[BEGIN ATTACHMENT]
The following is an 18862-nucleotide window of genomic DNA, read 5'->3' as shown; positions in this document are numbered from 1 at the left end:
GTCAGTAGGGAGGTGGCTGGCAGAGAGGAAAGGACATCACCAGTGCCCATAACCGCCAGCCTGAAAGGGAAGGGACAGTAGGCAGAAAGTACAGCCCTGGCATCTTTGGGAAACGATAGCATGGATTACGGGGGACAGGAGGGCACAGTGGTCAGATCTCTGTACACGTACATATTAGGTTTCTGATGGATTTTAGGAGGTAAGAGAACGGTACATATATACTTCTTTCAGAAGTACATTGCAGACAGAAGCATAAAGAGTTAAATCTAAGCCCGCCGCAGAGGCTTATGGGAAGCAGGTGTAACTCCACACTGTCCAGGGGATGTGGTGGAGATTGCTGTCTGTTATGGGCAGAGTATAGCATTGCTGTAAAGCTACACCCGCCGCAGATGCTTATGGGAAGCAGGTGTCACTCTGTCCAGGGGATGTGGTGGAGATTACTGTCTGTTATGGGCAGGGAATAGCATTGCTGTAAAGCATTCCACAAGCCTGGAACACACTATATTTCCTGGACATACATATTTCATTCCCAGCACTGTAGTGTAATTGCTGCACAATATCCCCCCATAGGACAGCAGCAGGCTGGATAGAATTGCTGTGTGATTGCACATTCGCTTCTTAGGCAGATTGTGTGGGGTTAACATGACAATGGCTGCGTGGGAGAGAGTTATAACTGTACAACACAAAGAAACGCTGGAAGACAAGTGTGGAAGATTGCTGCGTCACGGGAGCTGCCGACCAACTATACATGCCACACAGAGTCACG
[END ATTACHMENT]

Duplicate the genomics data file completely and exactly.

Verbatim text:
The following is an 18862-nucleotide window of genomic DNA, read 5'->3' as shown; positions in this document are numbered from 1 at the left end:
GTCAGTAGGGAGGTGGCTGGCAGAGAGGAAAGGACATCACCAGTGCCCATAACCGCCAGCCTGAAAGGGAAGGGACAGTAGGCAGAAAGTACAGCCCTGGCATCTTTGGGAAACGATAGCATGGATTACGGGGGACAGGAGGGCACAGTGGTCAGATCTCTGTACACGTACATATTAGGTTTCTGATGGATTTTAGGAGGTAAGAGAACGGTACATATATACTTCTTTCAGAAGTACATTGCAGACAGAAGCATAAAGAGTTAAATCTAAGCCCGCCGCAGAGGCTTATGGGAAGCAGGTGTAACTCCACACTGTCCAGGGGATGTGGTGGAGATTGCTGTCTGTTATGGGCAGAGTATAGCATTGCTGTAAAGCTACACCCGCCGCAGATGCTTATGGGAAGCAGGTGTCACTCTGTCCAGGGGATGTGGTGGAGATTACTGTCTGTTATGGGCAGGGAATAGCATTGCTGTAAAGCATTCCACAAGCCTGGAACACACTATATTTCCTGGACATACATATTTCATTCCCAGCACTGTAGTGTAATTGCTGCACAATATCCCCCCATAGGACAGCAGCAGGCTGGATAGAATTGCTGTGTGATTGCACATTCGCTTCTTAGGCAGATTGTGTGGGGTTAACATGACAATGGCTGCGTGGGAGAGAGTTATAACTGTACAACACAAAGAAACGCTGGAAGACAAGTGTGGAAGATTGCTGCGTCACGGGAGCTGCCGACCAACTATACATGCCACACAGAGTCACG